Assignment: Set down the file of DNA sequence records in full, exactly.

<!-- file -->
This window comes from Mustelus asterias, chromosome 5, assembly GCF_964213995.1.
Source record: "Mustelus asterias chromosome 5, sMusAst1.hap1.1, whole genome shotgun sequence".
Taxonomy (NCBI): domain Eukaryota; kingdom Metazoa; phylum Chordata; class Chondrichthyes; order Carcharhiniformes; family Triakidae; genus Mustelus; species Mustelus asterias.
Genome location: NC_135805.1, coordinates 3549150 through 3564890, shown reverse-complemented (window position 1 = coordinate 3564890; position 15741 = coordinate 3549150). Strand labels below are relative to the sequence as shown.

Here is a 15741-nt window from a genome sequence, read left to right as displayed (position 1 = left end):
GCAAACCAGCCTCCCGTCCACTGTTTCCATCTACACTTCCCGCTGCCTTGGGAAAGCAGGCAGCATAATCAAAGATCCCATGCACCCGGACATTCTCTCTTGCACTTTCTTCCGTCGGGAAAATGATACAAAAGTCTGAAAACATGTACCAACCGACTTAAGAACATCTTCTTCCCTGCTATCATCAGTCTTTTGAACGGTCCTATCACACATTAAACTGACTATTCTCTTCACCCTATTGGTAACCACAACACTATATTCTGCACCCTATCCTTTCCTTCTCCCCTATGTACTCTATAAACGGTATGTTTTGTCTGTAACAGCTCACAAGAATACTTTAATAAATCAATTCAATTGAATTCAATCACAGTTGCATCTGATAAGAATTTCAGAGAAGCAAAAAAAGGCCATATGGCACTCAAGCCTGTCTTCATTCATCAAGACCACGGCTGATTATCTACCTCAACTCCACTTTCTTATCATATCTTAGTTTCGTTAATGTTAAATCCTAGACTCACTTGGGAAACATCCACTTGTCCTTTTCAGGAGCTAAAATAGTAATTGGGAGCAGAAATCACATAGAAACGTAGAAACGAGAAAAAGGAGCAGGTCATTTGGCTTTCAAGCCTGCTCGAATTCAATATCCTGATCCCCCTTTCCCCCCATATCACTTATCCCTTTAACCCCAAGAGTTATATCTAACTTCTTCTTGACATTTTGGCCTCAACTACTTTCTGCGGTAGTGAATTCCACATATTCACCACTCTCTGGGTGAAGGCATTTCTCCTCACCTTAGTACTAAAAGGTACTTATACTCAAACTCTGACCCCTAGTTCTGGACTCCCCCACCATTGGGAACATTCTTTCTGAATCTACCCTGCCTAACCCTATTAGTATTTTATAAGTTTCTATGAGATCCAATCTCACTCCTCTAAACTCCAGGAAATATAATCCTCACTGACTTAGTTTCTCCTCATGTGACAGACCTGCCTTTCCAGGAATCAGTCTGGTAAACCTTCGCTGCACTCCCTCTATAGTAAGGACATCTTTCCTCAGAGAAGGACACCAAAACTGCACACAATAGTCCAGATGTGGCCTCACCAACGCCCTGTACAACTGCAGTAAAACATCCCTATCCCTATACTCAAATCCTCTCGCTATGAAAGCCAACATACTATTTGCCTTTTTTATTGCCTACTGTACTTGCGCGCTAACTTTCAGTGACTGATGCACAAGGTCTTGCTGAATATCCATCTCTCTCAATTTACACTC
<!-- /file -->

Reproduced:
This window comes from Mustelus asterias, chromosome 5, assembly GCF_964213995.1.
Source record: "Mustelus asterias chromosome 5, sMusAst1.hap1.1, whole genome shotgun sequence".
Taxonomy (NCBI): domain Eukaryota; kingdom Metazoa; phylum Chordata; class Chondrichthyes; order Carcharhiniformes; family Triakidae; genus Mustelus; species Mustelus asterias.
Genome location: NC_135805.1, coordinates 3549150 through 3564890, shown reverse-complemented (window position 1 = coordinate 3564890; position 15741 = coordinate 3549150). Strand labels below are relative to the sequence as shown.

Here is a 15741-nt window from a genome sequence, read left to right as displayed (position 1 = left end):
GCAAACCAGCCTCCCGTCCACTGTTTCCATCTACACTTCCCGCTGCCTTGGGAAAGCAGGCAGCATAATCAAAGATCCCATGCACCCGGACATTCTCTCTTGCACTTTCTTCCGTCGGGAAAATGATACAAAAGTCTGAAAACATGTACCAACCGACTTAAGAACATCTTCTTCCCTGCTATCATCAGTCTTTTGAACGGTCCTATCACACATTAAACTGACTATTCTCTTCACCCTATTGGTAACCACAACACTATATTCTGCACCCTATCCTTTCCTTCTCCCCTATGTACTCTATAAACGGTATGTTTTGTCTGTAACAGCTCACAAGAATACTTTAATAAATCAATTCAATTGAATTCAATCACAGTTGCATCTGATAAGAATTTCAGAGAAGCAAAAAAAGGCCATATGGCACTCAAGCCTGTCTTCATTCATCAAGACCACGGCTGATTATCTACCTCAACTCCACTTTCTTATCATATCTTAGTTTCGTTAATGTTAAATCCTAGACTCACTTGGGAAACATCCACTTGTCCTTTTCAGGAGCTAAAATAGTAATTGGGAGCAGAAATCACATAGAAACGTAGAAACGAGAAAAAGGAGCAGGTCATTTGGCTTTCAAGCCTGCTCGAATTCAATATCCTGATCCCCCTTTCCCCCCATATCACTTATCCCTTTAACCCCAAGAGTTATATCTAACTTCTTCTTGACATTTTGGCCTCAACTACTTTCTGCGGTAGTGAATTCCACATATTCACCACTCTCTGGGTGAAGGCATTTCTCCTCACCTTAGTACTAAAAGGTACTTATACTCAAACTCTGACCCCTAGTTCTGGACTCCCCCACCATTGGGAACATTCTTTCTGAATCTACCCTGCCTAACCCTATTAGTATTTTATAAGTTTCTATGAGATCCAATCTCACTCCTCTAAACTCCAGGAAATATAATCCTCACTGACTTAGTTTCTCCTCATGTGACAGACCTGCCTTTCCAGGAATCAGTCTGGTAAACCTTCGCTGCACTCCCTCTATAGTAAGGACATCTTTCCTCAGAGAAGGACACCAAAACTGCACACAATAGTCCAGATGTGGCCTCACCAACGCCCTGTACAACTGCAGTAAAACATCCCTATCCCTATACTCAAATCCTCTCGCTATGAAAGCCAACATACTATTTGCCTTTTTTATTGCCTACTGTACTTGCGCGCTAACTTTCAGTGACTGATGCACAAGGTCTTGCTGAATATCCATCTCTCTCAATTTACACTC